On a day that has changed the lives of all of us it was that much more meaningful to have the chance to watch some of nature's finest throughout our trips today. We had quite the sightings, both during our morning and afternoon trips, truly showcasing just how spectacular wildlife can be. This morning we were fortunate to find Right whales engaged in a social activity only this species seems to exhibit especially in our part of the Atlantic Ocean. Known as a Surface Active Group, these whales are known to frolic with each other rolling all around, creating quite the disturbance of water even from a distance, as the whales breathe, roll over, lift their tails, and do it all over again in a kind of "dance."
We also were lucky to find a pod of Atlantic white-sided dolphins today. There were about 20 of these whales making their way through the water together. With a bit of wave action we were dealing with on the boat, these animals definitely didn't mind as they were changing course constantly swimming from one wave to the next and back again. Definitely a nice find and some nice looks at these toothed-whales.
This afternoon we had another type of "dance" from a Humpback whale that was putting on quite the show. This whale was originally sighted by a fishing boat on their way home from the day and was spotted by the major splashing it was creating on the surface of the water. We weren't far from the report so we made our way over and even from a distance it was incredible to watch this animal raise its tail high above the surface of the water and smack in down over, and over, and over again. This animal continued on with this behavior until just before we got to the area, but again even having witnessed this activity in general was wonderful. Once we were close the whale changed up its behaviors and started to flipper slap! Instead if bringing the back half of its body above the water this whale was rolling over on its side and belly lifting its extremely large flippers above the surface. Wow.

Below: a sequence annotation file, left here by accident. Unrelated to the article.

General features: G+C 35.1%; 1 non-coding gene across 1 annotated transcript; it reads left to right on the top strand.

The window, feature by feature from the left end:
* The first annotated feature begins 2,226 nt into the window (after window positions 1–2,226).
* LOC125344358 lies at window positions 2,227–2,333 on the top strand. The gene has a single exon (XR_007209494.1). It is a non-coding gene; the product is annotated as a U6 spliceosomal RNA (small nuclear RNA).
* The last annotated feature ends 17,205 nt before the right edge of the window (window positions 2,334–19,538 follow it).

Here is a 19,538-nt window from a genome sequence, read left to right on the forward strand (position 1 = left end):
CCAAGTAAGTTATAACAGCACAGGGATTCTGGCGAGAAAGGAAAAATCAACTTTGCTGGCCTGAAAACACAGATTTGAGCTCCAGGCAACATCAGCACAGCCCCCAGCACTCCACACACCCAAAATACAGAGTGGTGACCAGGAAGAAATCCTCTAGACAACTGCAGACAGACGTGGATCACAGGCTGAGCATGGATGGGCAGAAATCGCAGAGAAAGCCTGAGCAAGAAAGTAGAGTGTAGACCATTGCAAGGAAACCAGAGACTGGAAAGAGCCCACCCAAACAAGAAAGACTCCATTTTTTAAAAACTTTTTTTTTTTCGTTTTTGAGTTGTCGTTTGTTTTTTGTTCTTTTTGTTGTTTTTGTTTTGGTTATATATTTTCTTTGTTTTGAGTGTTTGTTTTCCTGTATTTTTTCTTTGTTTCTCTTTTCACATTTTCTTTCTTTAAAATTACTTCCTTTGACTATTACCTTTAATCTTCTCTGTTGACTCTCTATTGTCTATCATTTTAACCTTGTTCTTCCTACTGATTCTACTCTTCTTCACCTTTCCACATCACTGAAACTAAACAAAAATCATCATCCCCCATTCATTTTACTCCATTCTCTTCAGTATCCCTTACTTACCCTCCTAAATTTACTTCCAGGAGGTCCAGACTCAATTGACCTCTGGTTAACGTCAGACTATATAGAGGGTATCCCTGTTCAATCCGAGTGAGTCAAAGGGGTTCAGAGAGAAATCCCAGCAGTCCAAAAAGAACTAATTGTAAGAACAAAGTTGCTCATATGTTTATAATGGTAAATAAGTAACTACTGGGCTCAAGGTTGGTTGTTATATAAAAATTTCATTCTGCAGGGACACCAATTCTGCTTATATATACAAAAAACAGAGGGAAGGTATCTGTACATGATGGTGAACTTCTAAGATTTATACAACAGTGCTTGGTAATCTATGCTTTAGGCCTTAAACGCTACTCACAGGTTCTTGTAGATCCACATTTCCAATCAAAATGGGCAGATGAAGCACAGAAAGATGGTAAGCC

After a little bit of time watching this animal roll around and go on a few deeper dive we were able to identify this whale as Patches, a whale first sighted in 1980, and one that is at least 31 years old! We had found an adult whale. Patches was seen last year on Jeffreys Ledge but this is its first appearance to our area this season so we are thrilled to have this animal around.
After the initial activity this whale was showcasing for all our passengers on board today little did we know we were in for one more treat. Out of nowhere this whale jumped completely out of the water! It only breached once but boy was it intense to see a large adult Humpback whale sky-rocket its body into the air and crash back on the water. What a sight.
Not a bad way to spend the day today. Thanks to all of our passengers who joined us. It was a very special day in more ways than one.
Keep in touch!Become a Fan on Facebook || Follow Us On Twitter
Blue Ocean Society's Whale Sightings
Greetings! Thanks for visiting our blog. Our staff and interns will be posting their experiences here working on whale watch boats in NH and MA.